5 Ways to Handle the Design-directing Business Rep

I was reading a blog article, "9 do’s and don’ts of UX design", this evening and found this particular section concerning: "...sometimes too much corporate oversight can limit the design process, as many clients, who obviously aren’t designers themselves, don’t exactly know what looks and functions best on the web. While they surely have the best intentions, sometimes UX design is best left to the designers—they’re the ones with experience in the field after all." Coming from a corporate environment, this was really more of a whine since it didn't contain any constructive suggestions to handle the situation. So I thought I would share some things I've learned through the years about working with business reps. 1. Everybody is visual. Go with it. While you may have a business analyst to elicit business rules and process and to define the problem, when the solution is a UI it's easier for someone to draw out what they're thinking than to explicitly…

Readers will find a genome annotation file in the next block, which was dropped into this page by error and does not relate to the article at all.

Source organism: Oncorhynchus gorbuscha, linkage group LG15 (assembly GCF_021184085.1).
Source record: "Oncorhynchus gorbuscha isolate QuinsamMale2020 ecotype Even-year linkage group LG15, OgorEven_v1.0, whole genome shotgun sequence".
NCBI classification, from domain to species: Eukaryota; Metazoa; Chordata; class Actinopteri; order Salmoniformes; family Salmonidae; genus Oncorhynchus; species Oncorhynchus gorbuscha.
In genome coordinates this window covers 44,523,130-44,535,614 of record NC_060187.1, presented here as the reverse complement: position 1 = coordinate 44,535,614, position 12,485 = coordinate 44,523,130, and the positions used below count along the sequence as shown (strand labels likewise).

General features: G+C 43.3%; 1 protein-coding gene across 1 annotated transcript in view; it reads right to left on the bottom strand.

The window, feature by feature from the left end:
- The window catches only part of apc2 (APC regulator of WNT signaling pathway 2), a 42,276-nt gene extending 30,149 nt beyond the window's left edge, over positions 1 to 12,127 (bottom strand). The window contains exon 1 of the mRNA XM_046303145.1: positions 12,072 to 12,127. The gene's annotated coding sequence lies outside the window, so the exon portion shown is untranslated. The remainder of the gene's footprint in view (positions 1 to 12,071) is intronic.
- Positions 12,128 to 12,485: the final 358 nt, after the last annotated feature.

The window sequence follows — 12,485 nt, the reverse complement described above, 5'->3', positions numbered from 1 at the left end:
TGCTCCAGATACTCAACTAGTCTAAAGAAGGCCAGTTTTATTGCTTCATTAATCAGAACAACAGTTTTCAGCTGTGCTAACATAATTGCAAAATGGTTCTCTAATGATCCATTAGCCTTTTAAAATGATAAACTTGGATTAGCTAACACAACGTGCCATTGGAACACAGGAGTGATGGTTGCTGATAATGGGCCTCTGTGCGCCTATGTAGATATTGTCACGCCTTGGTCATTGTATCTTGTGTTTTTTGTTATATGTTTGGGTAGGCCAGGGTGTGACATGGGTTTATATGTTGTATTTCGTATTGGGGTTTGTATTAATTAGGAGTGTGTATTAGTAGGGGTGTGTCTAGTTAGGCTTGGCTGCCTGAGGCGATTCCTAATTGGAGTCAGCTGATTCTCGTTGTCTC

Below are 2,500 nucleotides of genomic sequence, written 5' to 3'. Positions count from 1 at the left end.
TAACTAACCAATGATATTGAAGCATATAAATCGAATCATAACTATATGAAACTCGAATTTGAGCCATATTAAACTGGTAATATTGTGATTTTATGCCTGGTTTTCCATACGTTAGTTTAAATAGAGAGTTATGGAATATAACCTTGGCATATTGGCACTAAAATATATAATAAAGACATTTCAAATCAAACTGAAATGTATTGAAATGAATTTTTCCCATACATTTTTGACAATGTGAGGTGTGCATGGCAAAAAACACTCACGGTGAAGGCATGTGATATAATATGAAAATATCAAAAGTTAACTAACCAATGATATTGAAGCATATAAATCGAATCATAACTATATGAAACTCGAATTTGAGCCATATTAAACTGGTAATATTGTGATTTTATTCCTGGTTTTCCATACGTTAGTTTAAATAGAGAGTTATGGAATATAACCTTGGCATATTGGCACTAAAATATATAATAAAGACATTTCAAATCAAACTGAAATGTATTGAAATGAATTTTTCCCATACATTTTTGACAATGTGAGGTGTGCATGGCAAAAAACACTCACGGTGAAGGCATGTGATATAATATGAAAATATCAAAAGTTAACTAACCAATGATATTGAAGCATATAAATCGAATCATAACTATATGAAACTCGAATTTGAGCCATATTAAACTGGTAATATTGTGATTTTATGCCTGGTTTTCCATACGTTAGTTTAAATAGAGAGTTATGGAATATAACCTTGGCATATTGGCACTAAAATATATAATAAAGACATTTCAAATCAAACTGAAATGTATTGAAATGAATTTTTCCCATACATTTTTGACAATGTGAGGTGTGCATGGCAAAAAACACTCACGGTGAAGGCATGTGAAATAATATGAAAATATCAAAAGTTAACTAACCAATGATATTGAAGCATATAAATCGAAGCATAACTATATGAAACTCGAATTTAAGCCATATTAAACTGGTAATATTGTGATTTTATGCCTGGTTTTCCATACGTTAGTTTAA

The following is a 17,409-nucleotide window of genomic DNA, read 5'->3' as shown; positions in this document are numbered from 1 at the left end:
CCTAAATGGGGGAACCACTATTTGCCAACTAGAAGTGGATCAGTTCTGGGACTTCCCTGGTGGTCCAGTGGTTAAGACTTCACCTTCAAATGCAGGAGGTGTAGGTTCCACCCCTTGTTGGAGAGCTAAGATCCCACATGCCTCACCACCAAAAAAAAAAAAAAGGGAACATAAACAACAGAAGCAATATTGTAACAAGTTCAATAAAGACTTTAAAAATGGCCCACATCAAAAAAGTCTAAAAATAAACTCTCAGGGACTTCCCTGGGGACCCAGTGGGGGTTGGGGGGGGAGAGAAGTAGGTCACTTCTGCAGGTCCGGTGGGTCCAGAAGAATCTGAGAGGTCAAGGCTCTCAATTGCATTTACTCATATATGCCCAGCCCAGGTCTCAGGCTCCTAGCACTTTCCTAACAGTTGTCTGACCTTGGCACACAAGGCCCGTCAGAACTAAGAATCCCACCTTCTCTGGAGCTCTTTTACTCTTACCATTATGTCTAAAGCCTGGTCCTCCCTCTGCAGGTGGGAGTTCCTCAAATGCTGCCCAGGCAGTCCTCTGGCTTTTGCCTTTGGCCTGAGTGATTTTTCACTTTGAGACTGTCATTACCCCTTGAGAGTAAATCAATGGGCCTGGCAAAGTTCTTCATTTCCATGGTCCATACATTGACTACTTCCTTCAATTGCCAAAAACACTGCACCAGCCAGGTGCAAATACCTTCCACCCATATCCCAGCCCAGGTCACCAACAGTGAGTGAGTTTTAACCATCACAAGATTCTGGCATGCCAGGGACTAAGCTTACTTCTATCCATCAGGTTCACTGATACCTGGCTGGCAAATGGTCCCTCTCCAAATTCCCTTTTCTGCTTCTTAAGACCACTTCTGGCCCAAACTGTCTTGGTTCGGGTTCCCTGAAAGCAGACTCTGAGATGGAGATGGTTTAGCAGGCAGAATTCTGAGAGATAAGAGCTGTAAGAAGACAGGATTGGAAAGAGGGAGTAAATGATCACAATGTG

Evaluating Your User's English-as-a-Second-Language Ability

At my company we've been dreaming of being able to localize our UIs since I started working there. While we have localized here and there for the most part it just doesn't happen. There simply aren't the resources or knowledge.Instead our employees in all branches are required to speak English. I have no idea how branches determine whether a person's ability is up to standard to be hired. I've never seen any guidelines for branch management to follow and admittedly our industry is one where you have to learn a lot of jargon, too. I imagine that may other global enterprises are the same way. This means that your users may struggle to understand your UI, especially those newly hired employees. So part of your user research should be pointed at determining at what level your users can understand written English. Here are guidelines you can use based on the European Framework of Reference for Languages. (See Chapter 9 for more information.) I assigned the reading leve…